Learn About the Federal Student Loan Repayment Plans
Better Information Leads to Better Student Loan Payment Decisions
After “Pomp and Circumstance” ends, most college graduates have about six months to get their financial lives settled before they start repaying student loans. Instead of taking this time to research their options, though, they blithely settle for whatever the loan servicer offers, even though it places a financial burden on them.
It is smarter to be proactive about student loan debt, however, than to wait and assume. Federal student loans in particular have a number of repayment options that make it easier to deal with debt. Learn about these options now, use the , and find the plan that best suits your unique financial situation:
- Standard Repayment Plan: This is the repayment plan that will be “assigned” to you if you make no alternate choice. Payments are set at a fixed amount, and you usually pay this amount for up to 10 years — or up to 30 years for Consolidation Loans. If you feel that you can afford this amount, this is usually the best approach as you know how much you will pay for how long. The total amount of principal and interest you will repay is usually less than other options.
- Graduated Repayment Plan: If your estimated income is lower at first, but you expect it will increase over time, this might be a better option. Here your payments will be lower initially and then increase, usually every two years. Similar to the standard repayment plan, you will usually pay this amount for up to 10 years or up to 30 years for Consolidation Loans. Because your initial payments are lower, more interest accrues, so the total amount you repay over time will be higher than the standard plan.
- Extended Repayment Plan: If your loan amount is higher, or you don’t feel your budget will accommodate a higher repayment amount, you might want to look at extending the term of your repayment plan. Your payments can be fixed or graduated, but here the repayment term will be extended to 25 years. In most cases, you must have more than $30,000 in student loan debt to qualify for this plan. Although your monthly payments might be lower, the total amount you repay will again be higher because you will be making payments for a longer period of time.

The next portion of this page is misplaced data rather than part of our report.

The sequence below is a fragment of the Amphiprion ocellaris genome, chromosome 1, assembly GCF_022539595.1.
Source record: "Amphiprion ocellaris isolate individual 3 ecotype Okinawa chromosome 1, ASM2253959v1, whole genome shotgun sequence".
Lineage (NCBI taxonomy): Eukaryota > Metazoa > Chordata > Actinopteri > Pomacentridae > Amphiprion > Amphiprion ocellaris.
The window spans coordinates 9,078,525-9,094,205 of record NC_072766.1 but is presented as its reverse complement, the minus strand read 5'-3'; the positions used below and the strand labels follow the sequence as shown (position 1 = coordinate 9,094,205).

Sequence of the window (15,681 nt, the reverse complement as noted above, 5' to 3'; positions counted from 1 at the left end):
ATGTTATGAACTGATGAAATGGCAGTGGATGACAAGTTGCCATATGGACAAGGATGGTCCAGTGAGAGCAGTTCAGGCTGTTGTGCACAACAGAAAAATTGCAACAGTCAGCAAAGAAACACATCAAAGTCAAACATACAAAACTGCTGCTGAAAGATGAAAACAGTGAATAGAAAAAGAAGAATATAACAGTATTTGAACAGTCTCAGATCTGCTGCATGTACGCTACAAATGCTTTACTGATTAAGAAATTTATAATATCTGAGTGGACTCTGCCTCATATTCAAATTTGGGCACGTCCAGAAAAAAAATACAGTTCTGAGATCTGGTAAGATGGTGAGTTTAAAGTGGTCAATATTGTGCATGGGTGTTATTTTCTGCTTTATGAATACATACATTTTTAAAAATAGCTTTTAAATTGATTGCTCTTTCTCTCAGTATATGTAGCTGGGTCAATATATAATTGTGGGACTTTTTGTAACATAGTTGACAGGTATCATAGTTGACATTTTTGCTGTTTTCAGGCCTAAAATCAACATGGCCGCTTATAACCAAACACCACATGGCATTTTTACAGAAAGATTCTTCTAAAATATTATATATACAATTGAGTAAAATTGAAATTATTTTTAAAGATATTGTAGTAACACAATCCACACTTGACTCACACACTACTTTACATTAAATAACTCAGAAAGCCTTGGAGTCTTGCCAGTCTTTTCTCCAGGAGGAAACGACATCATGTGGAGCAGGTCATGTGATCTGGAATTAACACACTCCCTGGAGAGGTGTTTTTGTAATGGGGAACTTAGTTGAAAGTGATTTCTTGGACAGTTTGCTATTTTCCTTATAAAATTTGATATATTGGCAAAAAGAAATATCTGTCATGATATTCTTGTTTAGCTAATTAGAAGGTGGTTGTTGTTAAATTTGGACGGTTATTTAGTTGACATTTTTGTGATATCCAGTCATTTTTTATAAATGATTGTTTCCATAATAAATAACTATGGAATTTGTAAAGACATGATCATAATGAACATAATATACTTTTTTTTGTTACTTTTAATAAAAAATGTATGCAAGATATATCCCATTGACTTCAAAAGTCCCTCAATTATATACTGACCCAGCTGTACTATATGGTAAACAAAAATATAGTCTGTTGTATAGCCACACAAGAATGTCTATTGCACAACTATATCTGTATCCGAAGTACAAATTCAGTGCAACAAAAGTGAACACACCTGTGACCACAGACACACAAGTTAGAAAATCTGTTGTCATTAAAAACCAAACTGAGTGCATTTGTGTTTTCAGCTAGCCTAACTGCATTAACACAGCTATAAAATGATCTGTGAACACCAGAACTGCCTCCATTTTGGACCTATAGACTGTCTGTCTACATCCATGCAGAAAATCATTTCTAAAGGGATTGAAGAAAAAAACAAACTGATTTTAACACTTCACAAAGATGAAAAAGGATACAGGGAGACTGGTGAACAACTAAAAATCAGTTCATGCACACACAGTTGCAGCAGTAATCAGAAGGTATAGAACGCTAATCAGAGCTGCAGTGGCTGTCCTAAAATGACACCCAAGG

- Revised Pay As You Earn Repayment Plan (REPAYE): This does not apply to Consolidation Loans. In this plan, your monthly payments will be limited to 10 percent of your discretionary income. This amount is recalculated each year, based on your current income and family size. Any outstanding loan balance is forgiven if your loan has not been repaid in full after 20 or 25 years. Keep in mind that you might have to pay income taxes on any loan amounts that are forgiven, but this might be a good option for those considering Public Service Loan Forgiveness (PSLF). It keeps the payments lower while you work at what might be a lower-paying job in the public interest.
- Income-Based Repayment Plan (IBR): This is similar to the REPAYE plan, except that it does include Consolidation Loans. If you are married, your spouse's income or loan debt will be considered only if you file a joint tax return.
- Income-Contingent Repayment Plan (ICR): This does not apply to Consolidation Loans. In this plan, your monthly payment is the lesser amount of 20 percent of discretionary income, or the amount you would pay on a repayment plan with a fixed payment over 12 years, adjusted according to your income.
- Income-Sensitive Repayment Plan: Your monthly payment is based on annual income, but the formula used to determine the payment amount can vary amount lenders. Repayment term is up to 15 years.
Repayment plans can be changed at any time. It is best to talk to your student loan servicer if you have questions. Lessons learned by college grads can also be great student loan primers for students just about to head off to college. Make smarter decisions about your financial aid package now, and you might not have so many money problems later.